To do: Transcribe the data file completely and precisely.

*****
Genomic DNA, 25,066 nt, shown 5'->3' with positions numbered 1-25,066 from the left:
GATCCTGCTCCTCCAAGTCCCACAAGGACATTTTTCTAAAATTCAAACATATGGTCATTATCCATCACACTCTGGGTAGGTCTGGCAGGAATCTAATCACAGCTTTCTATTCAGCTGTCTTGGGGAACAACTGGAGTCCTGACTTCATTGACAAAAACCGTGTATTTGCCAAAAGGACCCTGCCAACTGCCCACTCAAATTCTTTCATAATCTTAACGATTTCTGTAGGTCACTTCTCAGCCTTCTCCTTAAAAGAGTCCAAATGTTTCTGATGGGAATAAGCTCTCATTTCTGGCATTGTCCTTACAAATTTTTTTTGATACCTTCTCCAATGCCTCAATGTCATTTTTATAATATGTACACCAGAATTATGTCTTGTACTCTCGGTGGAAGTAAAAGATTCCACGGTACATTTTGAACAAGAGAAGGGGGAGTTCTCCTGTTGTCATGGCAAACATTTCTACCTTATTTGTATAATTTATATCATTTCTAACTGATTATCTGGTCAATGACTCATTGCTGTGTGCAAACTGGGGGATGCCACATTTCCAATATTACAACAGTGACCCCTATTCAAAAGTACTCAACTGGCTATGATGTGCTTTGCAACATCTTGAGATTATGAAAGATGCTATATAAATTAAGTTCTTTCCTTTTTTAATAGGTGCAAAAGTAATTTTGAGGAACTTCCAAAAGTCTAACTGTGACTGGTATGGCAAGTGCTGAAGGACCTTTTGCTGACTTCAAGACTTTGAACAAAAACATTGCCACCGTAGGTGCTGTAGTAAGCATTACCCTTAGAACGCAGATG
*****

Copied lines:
Genomic DNA, 25,066 nt, shown 5'->3' with positions numbered 1-25,066 from the left:
GATCCTGCTCCTCCAAGTCCCACAAGGACATTTTTCTAAAATTCAAACATATGGTCATTATCCATCACACTCTGGGTAGGTCTGGCAGGAATCTAATCACAGCTTTCTATTCAGCTGTCTTGGGGAACAACTGGAGTCCTGACTTCATTGACAAAAACCGTGTATTTGCCAAAAGGACCCTGCCAACTGCCCACTCAAATTCTTTCATAATCTTAACGATTTCTGTAGGTCACTTCTCAGCCTTCTCCTTAAAAGAGTCCAAATGTTTCTGATGGGAATAAGCTCTCATTTCTGGCATTGTCCTTACAAATTTTTTTTGATACCTTCTCCAATGCCTCAATGTCATTTTTATAATATGTACACCAGAATTATGTCTTGTACTCTCGGTGGAAGTAAAAGATTCCACGGTACATTTTGAACAAGAGAAGGGGGAGTTCTCCTGTTGTCATGGCAAACATTTCTACCTTATTTGTATAATTTATATCATTTCTAACTGATTATCTGGTCAATGACTCATTGCTGTGTGCAAACTGGGGGATGCCACATTTCCAATATTACAACAGTGACCCCTATTCAAAAGTACTCAACTGGCTATGATGTGCTTTGCAACATCTTGAGATTATGAAAGATGCTATATAAATTAAGTTCTTTCCTTTTTTAATAGGTGCAAAAGTAATTTTGAGGAACTTCCAAAAGTCTAACTGTGACTGGTATGGCAAGTGCTGAAGGACCTTTTGCTGACTTCAAGACTTTGAACAAAAACATTGCCACCGTAGGTGCTGTAGTAAGCATTACCCTTAGAACGCAGATG